Last year at this time, Pennsylvanians were filled with hope for big changes in state government coming to pass in 2007. Who could blame them? After replacing an astonishing 55 legislators, all signs pointed to movement in the direction of reform. But the great "Year of Reform" turned out to be mostly a bust.Admittedly, there was some progress. Internal rules changes were made in both chambers of the General Assembly. The Senate performed the task rather effortlessly while the House took a few months of deliberation. Those rules can be suspended, however, and as soon as it's expedient for members to do so, they will be suspended.
An effort was made to craft a new open records law, a process that is not yet complete. The House and Senate versions differ, which means that those differences must be hammered out, likely in a conference committee. Pennsylvanians should play very close attention, as a conference committee is where good bills can be transformed into bad bills (think: pay raise). Even without any shenanigans, the proposed legislation is barely better than what we had before in some areas and falls short of giving us the most transparent government in the nation.
Nothing else has been accomplished on the reform front, though. Newspaper editors, pundits, journalists and citizens are asking: Why? The answer is quite simple: There has been no movement on serious structural reforms in Harrisburg because elected folks don't want serious structural reforms. They like things just the way they are.
We can't blame the freshman class entirely. Although some of them appear to have been sucked into the Incumbent Protection Plan and business-as-usual, most of them are still wet behind the ears and frustrated. And let's not forget that there are only 55 of them, hardly a majority among 253 members.
We can't entirely blame leadership, either. Their job is to do what the rest of the membership wants them to do. If they don't follow the will of the membership, they won't be in leadership for very long. If a majority of members were actually pushing for reform, leadership would certainly be obliging them.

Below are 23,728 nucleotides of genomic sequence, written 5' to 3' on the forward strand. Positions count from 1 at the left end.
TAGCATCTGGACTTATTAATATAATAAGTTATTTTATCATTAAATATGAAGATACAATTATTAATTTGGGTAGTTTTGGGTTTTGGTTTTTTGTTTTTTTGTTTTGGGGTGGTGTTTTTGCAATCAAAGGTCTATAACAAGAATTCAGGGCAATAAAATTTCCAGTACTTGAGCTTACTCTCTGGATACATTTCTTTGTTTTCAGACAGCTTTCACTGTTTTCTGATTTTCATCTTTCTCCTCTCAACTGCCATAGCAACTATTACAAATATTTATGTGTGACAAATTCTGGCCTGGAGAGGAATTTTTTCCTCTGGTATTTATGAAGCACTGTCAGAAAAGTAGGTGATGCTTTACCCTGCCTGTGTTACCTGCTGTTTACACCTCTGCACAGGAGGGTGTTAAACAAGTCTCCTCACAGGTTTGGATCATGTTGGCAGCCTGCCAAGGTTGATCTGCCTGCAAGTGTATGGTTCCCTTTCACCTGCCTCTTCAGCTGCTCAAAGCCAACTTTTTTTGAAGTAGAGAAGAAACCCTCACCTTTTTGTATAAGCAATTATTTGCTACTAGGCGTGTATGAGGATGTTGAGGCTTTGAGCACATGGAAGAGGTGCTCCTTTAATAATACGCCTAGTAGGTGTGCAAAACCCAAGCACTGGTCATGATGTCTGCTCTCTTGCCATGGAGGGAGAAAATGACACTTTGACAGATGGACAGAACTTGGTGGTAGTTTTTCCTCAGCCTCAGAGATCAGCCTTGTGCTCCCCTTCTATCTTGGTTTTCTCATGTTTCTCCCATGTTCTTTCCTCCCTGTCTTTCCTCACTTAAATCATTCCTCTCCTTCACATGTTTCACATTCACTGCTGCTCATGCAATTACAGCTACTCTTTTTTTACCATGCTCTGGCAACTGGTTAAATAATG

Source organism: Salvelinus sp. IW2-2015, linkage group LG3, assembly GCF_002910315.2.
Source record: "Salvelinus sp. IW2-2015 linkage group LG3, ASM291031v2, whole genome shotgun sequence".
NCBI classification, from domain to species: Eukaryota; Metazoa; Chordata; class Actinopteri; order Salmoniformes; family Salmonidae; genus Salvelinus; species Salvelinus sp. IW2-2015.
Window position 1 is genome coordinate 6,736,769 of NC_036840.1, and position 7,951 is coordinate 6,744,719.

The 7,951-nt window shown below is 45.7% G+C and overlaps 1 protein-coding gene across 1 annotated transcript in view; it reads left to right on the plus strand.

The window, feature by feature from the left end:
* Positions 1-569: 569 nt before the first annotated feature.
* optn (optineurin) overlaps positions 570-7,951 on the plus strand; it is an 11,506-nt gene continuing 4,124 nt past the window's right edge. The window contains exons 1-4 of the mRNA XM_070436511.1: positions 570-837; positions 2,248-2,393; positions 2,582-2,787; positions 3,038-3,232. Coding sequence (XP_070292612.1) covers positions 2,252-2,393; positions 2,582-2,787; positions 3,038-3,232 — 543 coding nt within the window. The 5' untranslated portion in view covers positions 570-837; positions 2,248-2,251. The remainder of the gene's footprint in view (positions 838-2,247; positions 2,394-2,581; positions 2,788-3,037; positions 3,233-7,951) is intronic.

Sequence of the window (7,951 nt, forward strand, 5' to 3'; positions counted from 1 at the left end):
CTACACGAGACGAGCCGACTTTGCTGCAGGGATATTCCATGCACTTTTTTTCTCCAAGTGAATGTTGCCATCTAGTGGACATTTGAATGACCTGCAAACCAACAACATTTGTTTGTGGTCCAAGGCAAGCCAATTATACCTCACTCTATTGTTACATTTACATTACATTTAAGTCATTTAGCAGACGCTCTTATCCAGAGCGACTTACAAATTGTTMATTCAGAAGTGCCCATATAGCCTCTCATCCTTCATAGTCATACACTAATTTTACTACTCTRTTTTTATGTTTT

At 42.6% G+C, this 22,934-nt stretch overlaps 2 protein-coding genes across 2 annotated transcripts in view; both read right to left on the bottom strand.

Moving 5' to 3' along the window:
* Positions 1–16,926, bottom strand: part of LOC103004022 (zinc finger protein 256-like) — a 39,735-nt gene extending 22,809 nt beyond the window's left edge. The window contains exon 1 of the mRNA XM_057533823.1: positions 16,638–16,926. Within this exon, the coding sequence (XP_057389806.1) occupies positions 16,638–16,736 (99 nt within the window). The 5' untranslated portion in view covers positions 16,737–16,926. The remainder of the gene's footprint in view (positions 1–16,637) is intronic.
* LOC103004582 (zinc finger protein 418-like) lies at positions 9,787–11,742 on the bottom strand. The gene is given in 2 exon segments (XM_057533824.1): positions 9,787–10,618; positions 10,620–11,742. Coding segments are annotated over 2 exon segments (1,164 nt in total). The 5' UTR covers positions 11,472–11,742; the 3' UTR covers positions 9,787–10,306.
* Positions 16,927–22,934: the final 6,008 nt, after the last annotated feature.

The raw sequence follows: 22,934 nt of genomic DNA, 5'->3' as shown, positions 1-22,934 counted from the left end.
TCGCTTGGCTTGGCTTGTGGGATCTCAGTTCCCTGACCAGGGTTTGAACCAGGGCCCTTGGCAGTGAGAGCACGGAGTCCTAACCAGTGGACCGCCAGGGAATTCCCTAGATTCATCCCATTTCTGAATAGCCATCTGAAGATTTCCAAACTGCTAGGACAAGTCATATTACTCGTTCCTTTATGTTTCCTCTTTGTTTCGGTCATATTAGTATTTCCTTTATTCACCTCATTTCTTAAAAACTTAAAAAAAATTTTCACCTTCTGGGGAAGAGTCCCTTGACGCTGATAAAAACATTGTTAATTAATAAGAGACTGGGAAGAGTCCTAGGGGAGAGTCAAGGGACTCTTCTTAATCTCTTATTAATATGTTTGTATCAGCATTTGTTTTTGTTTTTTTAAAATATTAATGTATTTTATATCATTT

In the legislature, most of the blame lies at the feet of those who have been there for a few terms but are not yet in positions of leadership. If they really wanted reform, we'd have it already. They could have bridged the gap between freshmen and the leadership to point Pennsylvania in the right direction. But they haven't.
The Governor dropped the ball as well. Although at one time he touted a reform agenda, he's been silent on the issue ever since. One would think that a governor in his second term would understand that creating a better system of government is a positive legacy that could last for decades to come.
Some have claimed that 2008 will be a better year for reform. Considering it's an election year for over 90 percent of the General Assembly, however, it's hard to believe that systemic reform will be at the top of anyone's agenda. Let's face it: For many legislators, this is the best job they've ever had and they will focus most of their energy on keeping it.
Perhaps, though, that is the key to obtaining actual reform. If legislators consider getting re-elected their primary objective, then the people of Pennsylvania should make structural reform an election issue. Whether our favorite reform is term limits, the size of the legislature, part-time status for members, redistricting or the holy grail of structural reform - a constitutional convention - Pennsylvanians should begin extracting promises now from candidates seeking elective seats in 2008.
Additionally, those legislators who promised reform as part of their electoral bid in 2006 should be asked what they have done to make it happen. How many reform bills did they introduce or cosponsor? How many meetings did they have with colleagues on reform issues? How many phone calls did they make on behalf of reform? What will they do for reform if re-elected? Exactly which particular reforms do they support?
It truly is a simple equation: When the people clamor for reform via phone calls, letters, visits to their legislators and electoral pressure, candidates who wish to get elected will also support reform. Once elected, continued pressure will make it happen.
Pennsylvania will only get structural reform when Pennsylvanians demand it. It didn't happen in 2007 because the people didn't focus on specific changes during the 2006 election cycle. Demanding specific reforms in 2008 is the only way to move us closer to actually getting those reforms.